improper venue, however, “the defendant must present
facts that will defeat the plaintiff's assertion of
venue.” Khalil v. L-3 Commc'ns Titan Grp.,
656 F.Supp.2d 134, 135 (D.D.C. 2009). Unless there are
“pertinent factual disputes to resolve, a challenge to
venue presents a pure question of law.” Williams v.
GEICO Corp., 792 F.Supp.2d 58, 62 (D.D.C. 2011).
Dismissal for Improper Venue under § 1406
is proper in “a judicial district in which a
substantial part of the events or omissions giving rise to
the claim occurred.” 28 U.S.C. § 1391(b)(2).
Moving Defendants allege that the case must be dismissed for
improper venue under 28 U.S.C. § 1406(a) because
“none of the operative events” giving rise to
Jalloh's claims occurred in the District of Columbia.
Transfer Mot. at 4. The Court disagrees. On the undisputed
record here, a “substantial part” of the events
that gave rise to Jalloh's claims took place in the
District of Columbia, including: (1) the initial encounter
between Jalloh and Underwood; (2) Jalloh's alleged
assault of Underwood for which Jalloh was later prosecuted;
(3) Underwood and Tridico's pursuit of Jalloh, which led
to their alleged assault of him; and (4) Jalloh's
prosecution for assaulting Underwood. Compl. ¶¶
9-58; Transfer Mot. at 1-3.
Defendants also argue that “a substantial part”
of the alleged events giving rise to Jalloh's claims
occurred in Maryland, given that Jalloh was allegedly
assaulted by the officers there. See Tranfer Mot. at
3-4. The Court agrees. However, this does not mean that venue
is not also proper in the District of Columbia.
Courts have repeatedly explained that even if a substantial
part of the events in a case took place in one district, a
plaintiff may still file suit in another district if a
substantial part of the events also took place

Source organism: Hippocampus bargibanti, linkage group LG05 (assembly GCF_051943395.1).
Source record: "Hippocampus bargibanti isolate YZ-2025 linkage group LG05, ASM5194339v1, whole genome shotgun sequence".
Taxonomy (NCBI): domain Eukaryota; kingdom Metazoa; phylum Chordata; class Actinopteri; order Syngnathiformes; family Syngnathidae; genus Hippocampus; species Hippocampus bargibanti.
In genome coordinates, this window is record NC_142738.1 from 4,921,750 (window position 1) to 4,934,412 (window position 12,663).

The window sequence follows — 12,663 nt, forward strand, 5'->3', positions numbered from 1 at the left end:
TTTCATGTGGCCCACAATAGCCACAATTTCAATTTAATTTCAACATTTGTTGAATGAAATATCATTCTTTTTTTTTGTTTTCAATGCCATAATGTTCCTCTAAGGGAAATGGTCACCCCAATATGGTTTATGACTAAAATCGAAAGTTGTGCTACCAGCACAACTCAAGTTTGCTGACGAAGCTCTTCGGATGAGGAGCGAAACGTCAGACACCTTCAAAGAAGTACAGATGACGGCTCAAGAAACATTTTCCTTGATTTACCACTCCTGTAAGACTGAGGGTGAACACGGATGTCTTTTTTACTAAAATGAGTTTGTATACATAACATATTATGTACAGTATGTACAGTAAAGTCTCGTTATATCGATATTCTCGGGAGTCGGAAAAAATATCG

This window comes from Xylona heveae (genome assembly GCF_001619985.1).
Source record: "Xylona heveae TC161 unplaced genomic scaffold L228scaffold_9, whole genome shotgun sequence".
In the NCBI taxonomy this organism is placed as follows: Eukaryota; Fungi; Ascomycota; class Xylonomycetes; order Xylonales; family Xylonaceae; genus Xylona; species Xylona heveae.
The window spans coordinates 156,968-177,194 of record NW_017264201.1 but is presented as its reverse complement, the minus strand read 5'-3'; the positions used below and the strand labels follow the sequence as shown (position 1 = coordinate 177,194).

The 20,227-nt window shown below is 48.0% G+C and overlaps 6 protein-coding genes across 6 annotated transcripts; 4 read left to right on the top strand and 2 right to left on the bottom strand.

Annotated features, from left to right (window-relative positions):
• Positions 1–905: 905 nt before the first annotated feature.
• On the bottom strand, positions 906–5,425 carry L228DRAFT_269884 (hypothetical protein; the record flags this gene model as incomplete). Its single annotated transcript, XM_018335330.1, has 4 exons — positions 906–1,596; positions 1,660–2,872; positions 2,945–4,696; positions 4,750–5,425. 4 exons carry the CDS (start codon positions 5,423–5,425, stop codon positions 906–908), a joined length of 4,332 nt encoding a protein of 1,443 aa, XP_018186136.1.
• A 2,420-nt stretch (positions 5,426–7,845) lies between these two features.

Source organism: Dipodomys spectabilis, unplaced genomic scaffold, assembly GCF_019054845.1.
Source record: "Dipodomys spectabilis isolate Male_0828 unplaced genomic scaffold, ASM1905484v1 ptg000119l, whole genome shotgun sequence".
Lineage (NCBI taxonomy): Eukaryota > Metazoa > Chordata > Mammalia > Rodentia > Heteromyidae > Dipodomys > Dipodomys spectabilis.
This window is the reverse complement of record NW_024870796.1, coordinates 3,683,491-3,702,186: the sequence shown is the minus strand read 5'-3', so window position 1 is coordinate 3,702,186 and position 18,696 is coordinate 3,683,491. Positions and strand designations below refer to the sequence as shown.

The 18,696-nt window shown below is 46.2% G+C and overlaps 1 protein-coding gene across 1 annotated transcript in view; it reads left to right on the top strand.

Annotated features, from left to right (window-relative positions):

there. See Perlmutter v. Varone, 59 F.Supp.3d 107,
110 (D.D.C. 2014) (“The ‘substantial part'
requirement does not mean that plaintiffs may only bring suit
in a district where every event that supports their claims
occurred, but plaintiffs must show that a considerable
portion of the events took place in their chosen
forum.”); Moreover, “[n]othing in section
1391(b)(2) mandates that a plaintiff bring suit in the
district where the most substantial portion of the
relevant events occurred, nor does it require a plaintiff to
establish that every event that supports an element of a
claim occurred in the district where venue is sought.”
Douglas v. Chariots for Hire, 918 F.Supp.2d 24,
28-29 (D.D.C. 2013) (quoting Modaressi v. Vedadi,
441 F.Supp.2d 51, 57 (D.D.C. 2006)). Because a substantial
part of the events giving rise to Jalloh's claims took
place in the District of Columbia, venue is proper under 28
U.S.C. § 1391(b)(2).
Transfer of Venue Under § 1404
Defendants also argue that, even if the case is properly
filed in the District of Columbia, it should be transferred
to the District of Maryland. See Transfer Mot. at
4-7. Even if a case is filed in a proper venue, it may be
transferred “[f]or the convenience of parties and
witnesses, in the interest of justice . . . to any other
district or division where it might have been brought.”
28 U.S.C. § 1404(a). The movant first must show that the
plaintiff originally could have brought the case in the
transferee court. Treppel v. Reason, 793 F.Supp.2d
429, 435 (D.D.C. 2011). The movant also must show that
“considerations of convenience and the interest of
justice weigh in favor of transfer.” Sierra Club v.
Flowers, 276 F.Supp.2d 62, 65 (D.D.C. 2003). Under this
inquiry, the court weighs case-specific factors
“related to both the public and private interests at
stake.” Douglas, 918 F.Supp.2d at 31 (citing
Stewart Org., Inc. v. Ricoh Corp., 487 U.S. 22, 29
(1988)). The moving party bears the burden to show decisively
that transfer is proper. Thayer/Patricof Educ. Funding,
L.L.C. v. Pryor Res., Inc.
(“Thayer”), 196 F.Supp.2d 21, 31 (D.D.C.
2002) (“The moving party bears a heavy burden of
establishing that ...